As I continued to read, the more I learnt. Within the book, I believed there was a much deeper and powerful message and moral which hid between the lines. It was indeed all the global issues we have in our modern day society and how we do or do not resolve them. The author, Jackie French, wants readers to try and relate to these issues such as racism and discrimination, and ask questions and wonder about how they can be resolved, just like how Mark does in the story.
In Australia, the relevance of the morals and messages in the story to me is unusual in a way, because in Australia we are not really exposed to that level of racism and discrimination as in the story. Despite this, in the past, European Australians have been known to have a horrific history with the native Aboriginals.
Overall I found Hitler’s Daughter an extremely fascinating and a clever excellent book.
Quotes 1 and 2:
1. P.90 “
‘If everyone – or almost everyone – thinks something is right, but you know it’s wrong, what do you do then?’
This quote is important because it showcases the question and problem within our society of taking a stand and being independent. Mark ends his question with what do you do then. You must stand up for yourself, and be independent. In our society many people are not moving away from the crowds and being different, just because no one else agrees or thinks the same.
2. P.119 “
….. the sausage dry and tasteless. Heidi wondered if it was made from horse meat. Frau Leib had told her that that was all they had in the city now.
This quote is important because it showcases how desperate people were to survive during the war. During WWII, there was a low supply of resources, let alone food. So to prevent starvation, people started eating whatever they could find, which included eating endangered animals in zoos, horses and many more.
Quotes 3,4 and 5
3. P.68 “
But what I mean is, are some people better than others……
This quote is important because it showcases the issue of racism and discrimination. Mark is confronted by many morals while listening to Anna’s story. Treating someone differently because of their gender, religion or race is unacceptable in our modern day society, and everyone is equal and should be treated fairly no matter what.
4. P.69 “
‘Ben's dad says that Asians are all criminals. But that can't be right can it? I mean how do we know?’
This quote is important because it also conveys issues of racism and discrimination, and even false and stereotypical assumptions some people have of other races.
5. P.123 “
‘Take her away,’ said Adolf Hitler. ‘Now! Do you hear me? Now!’
This quote is important because it showcases the feelings Hitler has for his daughter….none. After all Heidi has been through, all she wants is a father, someone who can love her, not reject her because she is not “perfect”. When she was hidden from everything she saw her father as a great man who loved her, after her rejection she faced the truth. On page 11 it explains why Hitler had no love for her; she had an ugly birthmark, brown hair, was short and had a limp because of her uneven legs. These characteristics were the opposite of his “perfect race”.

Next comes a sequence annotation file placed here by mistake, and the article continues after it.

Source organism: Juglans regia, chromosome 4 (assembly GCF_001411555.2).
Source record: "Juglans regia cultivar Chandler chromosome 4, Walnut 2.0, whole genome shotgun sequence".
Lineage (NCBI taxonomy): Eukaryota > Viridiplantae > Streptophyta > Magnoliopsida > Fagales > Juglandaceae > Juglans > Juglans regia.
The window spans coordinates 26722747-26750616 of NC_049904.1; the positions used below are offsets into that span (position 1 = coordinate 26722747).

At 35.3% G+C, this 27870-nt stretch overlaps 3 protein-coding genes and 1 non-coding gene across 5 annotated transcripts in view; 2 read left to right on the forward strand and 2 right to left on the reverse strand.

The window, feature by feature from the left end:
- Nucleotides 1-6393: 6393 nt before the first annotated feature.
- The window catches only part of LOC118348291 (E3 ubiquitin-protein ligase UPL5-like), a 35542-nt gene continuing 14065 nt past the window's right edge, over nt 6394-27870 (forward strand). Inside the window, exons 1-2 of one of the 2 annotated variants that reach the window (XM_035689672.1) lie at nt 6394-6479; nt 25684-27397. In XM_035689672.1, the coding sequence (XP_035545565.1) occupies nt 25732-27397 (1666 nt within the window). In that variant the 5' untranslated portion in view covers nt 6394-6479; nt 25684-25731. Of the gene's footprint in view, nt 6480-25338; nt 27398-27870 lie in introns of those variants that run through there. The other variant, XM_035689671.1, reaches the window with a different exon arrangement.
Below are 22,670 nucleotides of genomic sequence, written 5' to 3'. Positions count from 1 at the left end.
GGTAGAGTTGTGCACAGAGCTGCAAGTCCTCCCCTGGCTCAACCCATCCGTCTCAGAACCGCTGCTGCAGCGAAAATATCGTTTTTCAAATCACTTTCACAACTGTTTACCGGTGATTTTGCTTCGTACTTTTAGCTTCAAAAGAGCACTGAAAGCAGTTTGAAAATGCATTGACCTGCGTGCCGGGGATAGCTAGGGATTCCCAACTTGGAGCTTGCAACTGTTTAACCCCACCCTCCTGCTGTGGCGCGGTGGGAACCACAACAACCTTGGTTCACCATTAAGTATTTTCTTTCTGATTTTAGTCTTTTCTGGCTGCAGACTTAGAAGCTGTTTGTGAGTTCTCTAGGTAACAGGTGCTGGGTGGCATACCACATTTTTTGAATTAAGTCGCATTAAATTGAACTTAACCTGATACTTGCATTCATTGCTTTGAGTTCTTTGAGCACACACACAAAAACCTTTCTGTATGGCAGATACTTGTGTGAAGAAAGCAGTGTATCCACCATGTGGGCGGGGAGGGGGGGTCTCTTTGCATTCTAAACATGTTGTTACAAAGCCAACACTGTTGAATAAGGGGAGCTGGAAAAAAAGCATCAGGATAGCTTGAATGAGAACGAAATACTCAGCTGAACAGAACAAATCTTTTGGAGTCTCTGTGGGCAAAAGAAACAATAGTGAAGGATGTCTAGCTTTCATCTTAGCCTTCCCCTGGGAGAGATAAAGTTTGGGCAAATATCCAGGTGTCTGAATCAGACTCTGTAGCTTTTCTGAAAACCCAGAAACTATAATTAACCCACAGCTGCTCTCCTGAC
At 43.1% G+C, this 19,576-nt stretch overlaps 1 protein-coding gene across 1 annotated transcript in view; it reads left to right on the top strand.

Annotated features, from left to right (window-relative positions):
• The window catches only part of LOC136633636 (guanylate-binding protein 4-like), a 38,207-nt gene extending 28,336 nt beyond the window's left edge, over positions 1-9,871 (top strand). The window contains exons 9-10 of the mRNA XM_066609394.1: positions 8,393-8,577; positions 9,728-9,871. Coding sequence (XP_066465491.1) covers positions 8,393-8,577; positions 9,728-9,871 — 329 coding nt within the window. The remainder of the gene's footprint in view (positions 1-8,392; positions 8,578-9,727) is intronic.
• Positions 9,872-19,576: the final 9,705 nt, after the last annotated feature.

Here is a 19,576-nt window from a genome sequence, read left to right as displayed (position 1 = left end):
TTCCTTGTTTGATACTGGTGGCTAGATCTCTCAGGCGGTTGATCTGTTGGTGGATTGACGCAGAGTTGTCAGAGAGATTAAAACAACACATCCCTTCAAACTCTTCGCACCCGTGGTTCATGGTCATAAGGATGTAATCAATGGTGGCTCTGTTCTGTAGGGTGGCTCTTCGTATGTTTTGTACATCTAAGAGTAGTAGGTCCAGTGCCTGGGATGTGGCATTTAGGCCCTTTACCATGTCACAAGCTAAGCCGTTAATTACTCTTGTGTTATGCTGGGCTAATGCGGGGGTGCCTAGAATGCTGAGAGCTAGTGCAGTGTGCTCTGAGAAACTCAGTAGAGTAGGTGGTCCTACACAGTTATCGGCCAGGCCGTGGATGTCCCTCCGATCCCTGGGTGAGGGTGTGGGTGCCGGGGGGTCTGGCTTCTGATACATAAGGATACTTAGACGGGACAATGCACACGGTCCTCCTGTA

Quotes 6 and 7
6. P.74 “
‘Well, say someone’s father did something really evil … like Hitler, or Pol Pot,’ he added hurriedly. ‘Would their kids be evil too?’
This quote is important because it questions the idea that if some person did some evil things, then their children would grow up to be evil as well. In the story, Heidi actually helps those less unfortunate Jews, by preparing a barn on pages 98-99. She cleaned out the old henhouse, she spread down new straw and took jars from her cellar, in case any Jews came needing help. Good can come from evil. From Hitler’s dictatorship the world has learned to treat others equally.
7. P.85 “
‘But what if he did take it from the Aboriginal people... just suppose. It wouldn't be our fault, would it?’
This quote is important because it encourages the reader to think about how the Aboriginals were discriminated against, by the early Australian settlers from the late 1800’s til 1970, when the Aboriginals were forced from their land. Recently the Australian government apologised for taking the land, culture, and even the children from the Aboriginal families during this time. Mark was worried that he could be blamed for something he didn’t do and at the same time felt bad that maybe, his great, great grandad had stolen their farm from the aboriginals and therefore his family was responsible. Was this the right thing, this is something for the reader to decide.